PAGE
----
In the moonlight, her eyes sparkle. She never wears makeup, doesn’t really even prefer it, but she made a concession tonight, for dance. Just now, as we leave the building, a brisk wind lifts a few errant strands of hair away from her ears. The stars rest glittery on her cheeks.
I hold the door, watching my daughter glide through, somehow taller and suddenly more graceful, and she laughs, aware of my appraisal of her. To the right of us, another woman pushes through the door at the same time. I am ashamed to admit that I would not have noticed her were it not for Riley, who immediately glanced that way and called the woman by name, lifting her hand. I watched light catch in the woman’s eyes, as though it had passed between them. Moonlight glints, lifting the veil of darkness.
I’ve seen this happen many times before. Just Sunday, a boy Riley knew and greeted this way sat beside her in a thick knot of us because she alone remembered his name. She glides over places we stumble.
On the way into the dance performance just a few hours before, we had paused at a table to write notes to Riley that would be delivered to her backstage: We’re so proud of you. We love you. We bought a DVD of the performance. I passed the order form over the table–her name, her grade level—still amazed that my sweet-souled girl made this her first choice for an elective.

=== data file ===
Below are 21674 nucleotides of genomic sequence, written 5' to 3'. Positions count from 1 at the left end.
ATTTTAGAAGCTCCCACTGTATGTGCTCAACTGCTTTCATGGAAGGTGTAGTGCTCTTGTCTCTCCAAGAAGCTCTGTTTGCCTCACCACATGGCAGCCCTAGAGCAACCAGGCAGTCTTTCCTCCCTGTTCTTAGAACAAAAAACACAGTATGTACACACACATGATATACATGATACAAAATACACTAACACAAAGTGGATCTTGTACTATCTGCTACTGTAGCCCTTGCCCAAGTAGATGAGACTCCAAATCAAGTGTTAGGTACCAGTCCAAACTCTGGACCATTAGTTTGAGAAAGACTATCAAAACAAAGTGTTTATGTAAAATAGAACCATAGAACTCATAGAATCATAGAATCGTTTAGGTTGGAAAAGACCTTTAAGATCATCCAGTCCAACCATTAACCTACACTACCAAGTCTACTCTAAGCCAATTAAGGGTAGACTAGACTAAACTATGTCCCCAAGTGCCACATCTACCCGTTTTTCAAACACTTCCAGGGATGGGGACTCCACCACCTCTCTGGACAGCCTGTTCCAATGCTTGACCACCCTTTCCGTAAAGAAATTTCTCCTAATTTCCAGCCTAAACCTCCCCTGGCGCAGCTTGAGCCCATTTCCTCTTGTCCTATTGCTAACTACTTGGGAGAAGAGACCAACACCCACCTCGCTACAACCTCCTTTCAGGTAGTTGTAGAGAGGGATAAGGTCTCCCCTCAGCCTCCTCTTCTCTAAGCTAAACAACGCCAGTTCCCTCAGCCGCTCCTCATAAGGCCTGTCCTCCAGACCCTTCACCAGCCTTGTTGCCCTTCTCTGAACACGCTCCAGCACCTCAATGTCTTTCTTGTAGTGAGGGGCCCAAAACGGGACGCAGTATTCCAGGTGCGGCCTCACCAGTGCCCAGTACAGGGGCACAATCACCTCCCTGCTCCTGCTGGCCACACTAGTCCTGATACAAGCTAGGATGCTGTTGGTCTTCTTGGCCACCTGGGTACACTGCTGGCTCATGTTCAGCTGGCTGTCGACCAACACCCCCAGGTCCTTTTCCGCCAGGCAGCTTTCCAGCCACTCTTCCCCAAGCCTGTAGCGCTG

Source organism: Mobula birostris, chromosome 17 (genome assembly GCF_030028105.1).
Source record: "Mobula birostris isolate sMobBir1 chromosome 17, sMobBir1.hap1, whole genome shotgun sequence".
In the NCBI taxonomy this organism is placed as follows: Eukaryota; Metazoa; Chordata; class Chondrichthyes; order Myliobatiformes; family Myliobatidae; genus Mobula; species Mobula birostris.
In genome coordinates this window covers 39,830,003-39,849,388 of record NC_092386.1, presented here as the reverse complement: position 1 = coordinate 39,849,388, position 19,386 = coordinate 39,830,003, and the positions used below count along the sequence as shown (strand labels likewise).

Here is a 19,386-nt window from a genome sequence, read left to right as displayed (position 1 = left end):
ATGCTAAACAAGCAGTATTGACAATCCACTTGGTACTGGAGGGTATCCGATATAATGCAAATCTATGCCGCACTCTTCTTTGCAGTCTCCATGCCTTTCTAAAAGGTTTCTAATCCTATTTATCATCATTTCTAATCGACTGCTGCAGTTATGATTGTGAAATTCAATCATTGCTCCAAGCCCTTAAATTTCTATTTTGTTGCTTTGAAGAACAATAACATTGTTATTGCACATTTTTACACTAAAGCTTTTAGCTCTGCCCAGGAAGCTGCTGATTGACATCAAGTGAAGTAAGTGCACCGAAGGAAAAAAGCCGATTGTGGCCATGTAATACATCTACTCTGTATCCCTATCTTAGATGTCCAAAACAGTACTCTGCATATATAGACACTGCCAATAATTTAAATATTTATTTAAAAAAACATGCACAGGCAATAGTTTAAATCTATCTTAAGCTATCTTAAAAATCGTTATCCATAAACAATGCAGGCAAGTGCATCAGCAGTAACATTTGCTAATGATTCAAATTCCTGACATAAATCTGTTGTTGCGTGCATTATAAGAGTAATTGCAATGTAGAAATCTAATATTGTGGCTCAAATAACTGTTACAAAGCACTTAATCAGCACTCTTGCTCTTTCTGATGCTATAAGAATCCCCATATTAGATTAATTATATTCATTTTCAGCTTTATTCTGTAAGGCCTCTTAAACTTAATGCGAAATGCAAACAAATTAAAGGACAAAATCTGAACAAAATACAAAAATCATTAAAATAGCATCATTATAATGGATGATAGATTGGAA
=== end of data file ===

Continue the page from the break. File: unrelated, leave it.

Dance? Motor-planning has always been difficult, and imitation—especially apart from a lot of practiced repetition–has never been her forte. In the days before the performance, we asked a few times about the dances, and she showed us how she held up her arms like a moon. Kevin narrowed his eyes at me in the kitchen. The protective parent-words flew silently between us. Is that what they’re doing? Making her the moon? It’s happened before that she’s been set aside, muted, partially hidden to keep up appearances, to cover over awkward. You just stand there and be the moon while we dance. You can do that. Riley had spoken about a silver dress, about this song and that song, but besides being the moon she could only say “I really don’t know” when we asked about her movements. She seemed content with this, with not knowing for sure, with lifting her arms above her head as the moon. For her, this was enough. I suspected the performance might make me angry, however. I felt the mama within me curl fierce. They’d better let her be more than the moon. I admit it: I can jump to conclusions. Still, I could not imagine a more beautiful moon, a more stunning reflection than she. So we bought the DVD, passing over the paper.
The lady at the table taking orders beamed, looking down at the order form and back up at us—Kevin and me on the other side of the table; Adam standing to my left, eyebrow-raised and eyes askance, absorbing, flicking glances down at his watch; Zoe, wandering out from behind us to peek into the auditorium. “OH. You’re Riley’s family?”
“Yes.” I couldn’t help but smile. This kind lady was all light, all joy. It scattered out of her with her words, sparking in her eyes.